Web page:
HistoricBridges.org Menu: HistoricBridges.org Menu:

Divider

HistoricBridges.org: Bridge Browser

Advertisements:
Bach Steel - Experts at historic truss bridge restoration.

Divider

Wagon Wheel Bridge

Iowa Bridge Number 77850

   


Wagon Wheel Bridge

Primary Photographer(s): Nathan Holth and Rick McOmber

Bridge Documented: July 2, 2009
View Photos
and Videos
View Maps
and Links

Key Facts

Facility Carried / Feature Intersected
200th Street Over Des Moines River
Location
Rural: Boone County, Iowa
Structure Type
Metal 12 Panel Pin-Connected Pennsylvania Through Truss, Fixed and Approach Spans: Wood Stringer (Multi-Beam), Fixed
Construction Date and Builder / Engineer
1911 By Builder/Contractor: Iowa Bridge Company of Des Moines, Iowa

Technical Facts

Rehabilitation Date
Not Available or Not Applicable
Main Span Length
200 Feet (61 Meters)
Structure Length
703 Feet (214.3 Meters)
Roadway Width
16 Feet (4.9 Meters)
Spans
4 Main Span(s) and 8 Approach Span(s)
NBI Number
77850

Historic Significance Rating (HSR)

Bridge Documentation

This Bridge No Longer Exists!

View Archived National Bridge Inventory Report - Has Additional Details and Evaluation

View Historic American Engineering Record (HAER) Documentation For This Bridge

HAER Data Pages, PDF

There are several extremely rare and significant pin-connected truss bridges on the Des Moines River, although most are further downstream in the southeast part of Iowa. Each are distinguished as rare surviving examples of large, multi-span examples of their type. Among them, the Wagon Wheel Bridge stands out for its historic integrity, variety of span types and sizes, exhibition of an uncommon Pennsylvania truss span, and for having relatively good historic integrity. Overall, the bridge is a traditionally composed truss in terms of the design of its members and beams. However when all the spans are combined and viewed as a whole, the bridge is unique in appearance and design. The bridge features a large Pennsylvania truss span at the eastern end of the main spans. Pin-connected Pennsylvania truss bridges range from uncommon to outright rare, and each surviving example is significant not only because of its uncommon design but because they tend to be larger and more significant spans. However, the Wagon Wheel Bridge offers so much more than just a Pennsylvania truss span. The remaining three truss spans are pin-connected Pratt truss spans. However the westernmost truss span is shorter than the other two spans in the middle. This shorter span as a result has shorter trusses and slightly lighter weight members. This variety in spans on this bridge makes the structure unique and the bridge is a very beautiful bridge on account of its complex trusses that form a complex geometric art that is unrivaled by any modern bridge. This is a bridge for which preservation is absolutely essential.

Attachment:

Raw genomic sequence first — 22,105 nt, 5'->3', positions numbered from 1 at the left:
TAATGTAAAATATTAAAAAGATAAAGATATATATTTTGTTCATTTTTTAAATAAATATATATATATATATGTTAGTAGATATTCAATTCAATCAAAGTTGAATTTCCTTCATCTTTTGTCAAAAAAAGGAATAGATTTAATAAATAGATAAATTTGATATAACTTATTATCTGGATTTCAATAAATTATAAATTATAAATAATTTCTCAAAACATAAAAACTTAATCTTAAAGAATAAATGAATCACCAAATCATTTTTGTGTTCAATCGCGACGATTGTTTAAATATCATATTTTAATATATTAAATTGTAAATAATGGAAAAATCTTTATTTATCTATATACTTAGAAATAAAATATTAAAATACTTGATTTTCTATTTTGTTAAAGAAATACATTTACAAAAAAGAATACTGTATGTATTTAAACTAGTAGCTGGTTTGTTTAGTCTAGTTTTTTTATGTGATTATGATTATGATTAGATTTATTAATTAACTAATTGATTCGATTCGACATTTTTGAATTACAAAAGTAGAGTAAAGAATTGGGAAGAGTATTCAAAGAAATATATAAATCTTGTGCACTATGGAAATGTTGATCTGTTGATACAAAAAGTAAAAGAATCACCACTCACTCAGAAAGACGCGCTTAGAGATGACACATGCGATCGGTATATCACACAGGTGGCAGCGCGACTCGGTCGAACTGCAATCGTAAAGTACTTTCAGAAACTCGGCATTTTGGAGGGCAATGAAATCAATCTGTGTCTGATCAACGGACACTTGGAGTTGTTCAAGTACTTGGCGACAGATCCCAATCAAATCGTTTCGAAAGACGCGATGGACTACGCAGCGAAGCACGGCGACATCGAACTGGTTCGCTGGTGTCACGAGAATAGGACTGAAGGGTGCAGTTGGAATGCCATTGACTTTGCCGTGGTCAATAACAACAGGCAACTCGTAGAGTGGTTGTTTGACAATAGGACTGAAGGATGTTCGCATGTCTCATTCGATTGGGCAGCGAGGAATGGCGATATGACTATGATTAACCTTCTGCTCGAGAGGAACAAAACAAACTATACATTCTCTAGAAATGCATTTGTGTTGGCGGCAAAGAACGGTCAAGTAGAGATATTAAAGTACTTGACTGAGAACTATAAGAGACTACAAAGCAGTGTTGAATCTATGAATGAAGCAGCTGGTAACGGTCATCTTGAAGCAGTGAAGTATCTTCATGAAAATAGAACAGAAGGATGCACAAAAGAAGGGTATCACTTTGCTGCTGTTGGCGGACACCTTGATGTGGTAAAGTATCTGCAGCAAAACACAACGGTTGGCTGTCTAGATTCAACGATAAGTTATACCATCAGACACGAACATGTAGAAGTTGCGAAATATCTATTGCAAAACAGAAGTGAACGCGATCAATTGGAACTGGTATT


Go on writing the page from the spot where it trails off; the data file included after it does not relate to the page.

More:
From west to east the bridge is configured as followed: One six panel pin-connected Pratt through truss bridge of 96 feet (29.3 meters). Two seven panel pin-connected Pratt through truss bridges each with a length of 124 feet (37.8 meters). One twelve panel pin-connected Pennsylvania through truss bridge of 200 feet (60.96 meters) in length. Eight wooden stringer approach spans with a combined total length of 160 feet (48.8 meters).

Time and other issues prevented HistoricBridges.org from completing a documentation of the parallel historically significant Kate Shelley Bridge, a record-breaking railroad bridge. Review HAER's documentation of the bridge here.

Information and Findings From Iowa's Historic Bridge Inventory

Discussion of Bridge

"The bridge question is settled," the Boone News-Republican announced in November 1909. "The board of directors of the Boone Commercial association and the [county] board of supervisors met at the office of the former Friday afternoon and talked the matter over with a view to putting an end to the vexed question." The county and a citizens' group from Incline had been arguing for the better part of the year over the site for a wagon bridge over the Des Moines River. The county wanted to build the new structure near the existing Boone Viaduct of the Chicago and North Western Railroad, directly west of Eighth Street in Boone. The citizen's group wanted the reconstruct the Incline Bridge. "The advocates of both sites have been warm in their conquest and the dispute had become quite acrid," the newspaper reported. "The board of course objected to building two bridges and at the same time realized that neither side would take care of the demand and desires of both factions." The Commercial Association offered to buy the Incline Bridge, and the problem was thus resolved.